In flood-ravaged Colorado, much of the recovery has focused on rebuilding roads and bridges to mountain towns cut off by last month's floods. But take a drive east to the state's rolling plains, and a whole new set of staggering problems unfolds in farm country.
Living In Limbo
A woman named Claudia, who doesn't want to use her last name because of her immigration status, is sitting on a couch in the lobby of a shabby hotel in Greeley, about an hour's drive northeast of Denver.
Thousands of beer aficionados are in Denver this weekend for the Great American Beer Festival. Some 600 breweries from around the country are represented at the marquee event for the craft-brewing industry.
And while this annual competition has long been male-dominated, that's starting to change.
Any day now, Fresno plans to raze a large homeless encampment that's grown up near downtown. The poor, farm-dependent city in California's Central Valley has one of the highest per capita homeless populations in the country.
In recent weeks, city officials there have dismantled three other sprawling shantytowns. The moves have displaced hundreds of people and sparked controversy.
Underneath Highway 180
Fresno is one of the poorest places in America. One in 4 people here live below the poverty line, and the recession only made things worse.
And on a reservation in Arizona, there's a tiny radio station marking its first year on the air. KYAY is owned by the San Carlos Apache Tribe and it's become a window into this isolated reservation, offering news and entertainment. NPR's Kirk Siegler has been listening.
(SOUNDBITE OF TRADITIONAL APACHE SONG)
KIRK SIEGLER: From a cinder block building in a dusty lot on the edge of San Carlos, comes KYAY 91.1 FM, the voice of the San Carlos Apaches.
One of the firefighting teams trying to contain the Rim Fire in and around Yosemite National Park is the Geronimo Hotshots team from San Carlos, Ariz., one of seven elite Native American firefighting crews in the U.S.
On the San Carlos Apache Indian Reservation, firefighting jobs are one of only a few ways for many young men to earn a living. For team member Jose Alvarez Santi Jr., 25, the work is rewarding — but being away from home fighting fires can be tough.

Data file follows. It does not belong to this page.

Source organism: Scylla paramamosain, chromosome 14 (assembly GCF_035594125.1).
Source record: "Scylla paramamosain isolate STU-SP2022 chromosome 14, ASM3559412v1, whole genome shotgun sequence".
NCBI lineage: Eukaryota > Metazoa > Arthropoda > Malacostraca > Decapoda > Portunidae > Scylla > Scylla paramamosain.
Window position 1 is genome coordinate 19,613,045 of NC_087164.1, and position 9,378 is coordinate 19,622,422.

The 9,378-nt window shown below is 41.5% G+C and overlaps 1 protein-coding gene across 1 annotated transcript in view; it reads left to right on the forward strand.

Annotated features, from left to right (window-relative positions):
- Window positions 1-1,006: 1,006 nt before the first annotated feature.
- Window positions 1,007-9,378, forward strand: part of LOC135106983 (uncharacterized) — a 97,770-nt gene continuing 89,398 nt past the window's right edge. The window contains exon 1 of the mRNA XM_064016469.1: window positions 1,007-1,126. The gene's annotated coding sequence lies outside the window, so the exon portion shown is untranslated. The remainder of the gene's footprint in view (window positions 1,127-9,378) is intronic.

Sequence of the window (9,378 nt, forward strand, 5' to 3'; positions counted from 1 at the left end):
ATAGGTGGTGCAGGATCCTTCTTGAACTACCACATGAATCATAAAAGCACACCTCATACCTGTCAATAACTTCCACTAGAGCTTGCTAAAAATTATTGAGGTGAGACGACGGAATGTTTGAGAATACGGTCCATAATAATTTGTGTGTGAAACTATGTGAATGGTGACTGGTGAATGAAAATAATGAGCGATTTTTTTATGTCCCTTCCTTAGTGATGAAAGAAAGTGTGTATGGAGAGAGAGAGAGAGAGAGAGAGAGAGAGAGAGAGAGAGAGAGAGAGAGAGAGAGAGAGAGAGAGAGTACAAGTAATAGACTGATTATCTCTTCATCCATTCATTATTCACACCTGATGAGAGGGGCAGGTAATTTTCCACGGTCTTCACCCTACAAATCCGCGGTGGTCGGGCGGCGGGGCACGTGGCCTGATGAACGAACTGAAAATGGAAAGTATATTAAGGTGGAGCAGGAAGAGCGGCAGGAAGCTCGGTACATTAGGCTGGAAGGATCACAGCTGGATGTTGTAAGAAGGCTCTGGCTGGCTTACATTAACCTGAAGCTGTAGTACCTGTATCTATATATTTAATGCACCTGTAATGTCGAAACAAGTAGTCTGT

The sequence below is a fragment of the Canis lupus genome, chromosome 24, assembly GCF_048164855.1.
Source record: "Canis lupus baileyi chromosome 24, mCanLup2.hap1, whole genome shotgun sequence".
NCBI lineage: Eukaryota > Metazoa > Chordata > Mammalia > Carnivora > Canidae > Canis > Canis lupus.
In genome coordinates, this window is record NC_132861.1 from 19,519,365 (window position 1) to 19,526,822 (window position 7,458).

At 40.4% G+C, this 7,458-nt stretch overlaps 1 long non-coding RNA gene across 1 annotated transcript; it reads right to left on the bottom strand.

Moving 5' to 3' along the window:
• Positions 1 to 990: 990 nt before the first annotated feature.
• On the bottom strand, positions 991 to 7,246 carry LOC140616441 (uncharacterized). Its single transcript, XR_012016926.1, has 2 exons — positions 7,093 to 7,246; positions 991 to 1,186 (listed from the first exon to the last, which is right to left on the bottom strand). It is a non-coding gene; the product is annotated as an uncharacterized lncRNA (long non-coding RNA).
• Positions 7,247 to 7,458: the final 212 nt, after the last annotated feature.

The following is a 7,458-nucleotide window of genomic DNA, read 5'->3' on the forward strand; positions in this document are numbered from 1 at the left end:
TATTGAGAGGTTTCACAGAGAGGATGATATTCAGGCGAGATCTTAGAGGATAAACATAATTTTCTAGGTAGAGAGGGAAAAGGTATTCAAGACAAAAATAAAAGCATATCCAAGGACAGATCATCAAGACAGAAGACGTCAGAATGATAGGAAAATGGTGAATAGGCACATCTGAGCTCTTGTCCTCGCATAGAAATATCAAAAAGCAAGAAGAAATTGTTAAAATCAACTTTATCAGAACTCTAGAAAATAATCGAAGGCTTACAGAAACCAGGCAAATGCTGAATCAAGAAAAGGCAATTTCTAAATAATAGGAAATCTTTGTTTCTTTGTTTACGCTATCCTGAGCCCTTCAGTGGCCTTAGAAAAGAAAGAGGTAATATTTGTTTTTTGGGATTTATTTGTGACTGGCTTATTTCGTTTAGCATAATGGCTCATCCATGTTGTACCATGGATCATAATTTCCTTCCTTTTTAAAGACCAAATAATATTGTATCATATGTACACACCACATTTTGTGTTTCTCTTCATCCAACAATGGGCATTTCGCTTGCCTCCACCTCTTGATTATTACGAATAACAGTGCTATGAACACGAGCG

Los Angeles County Sheriff Lee Baca — who oversees the largest municipal jail system in the country — is facing growing pressure to bow out of the race for what could be his fifth term.
There's a lot that's been piling up against Sheriff Baca lately. At the top of the list is an FBI probe into what's been described as a systemic pattern of unnecessary force against inmates in county jails.
Immigrant and farm worker rights groups came from Los Angeles to Bakersfield, Calif., by the busload this week. Bakersfield, in the state's Central Valley, is farm country, and immigration is a complex issue here.
The groups were converging on the home of the third-most powerful Republican in the House, Majority Whip Kevin McCarthy.
Activists across the country are targeting a number of Republican members of Congress this summer, trying to pressure the House to take up the immigration reform bill passed in the Senate.
Northern California's Salinas Valley is often dubbed America's salad bowl. Large growers there have long relied on thousands of seasonal workers from rural Mexico to pick lettuce, spinach and celery from sunrise to sunset. Many of these workers seem destined for a life in the fields. But a program that helps field workers, like Raul Murillo, start their own farms and businesses is starting to yield a few success stories.
On most weeknights, in the middle of his shift, Los Angeles police officer Keith Mott trades his gun and uniform for a T-shirt and shorts, and heads to a park in the Watts neighborhood of South Los Angeles. He's there to coach 7- and 8-year-old boys on the Pop Warner Pee Wee football team, the Watts Bears.
The kids come from three nearby housing projects: Jordan Downs, Nickerson Gardens and Imperial Courts. The park was carefully chosen. It's a neutral site for local gangs. Otherwise, most of the Bears' parents wouldn't allow them to come and play.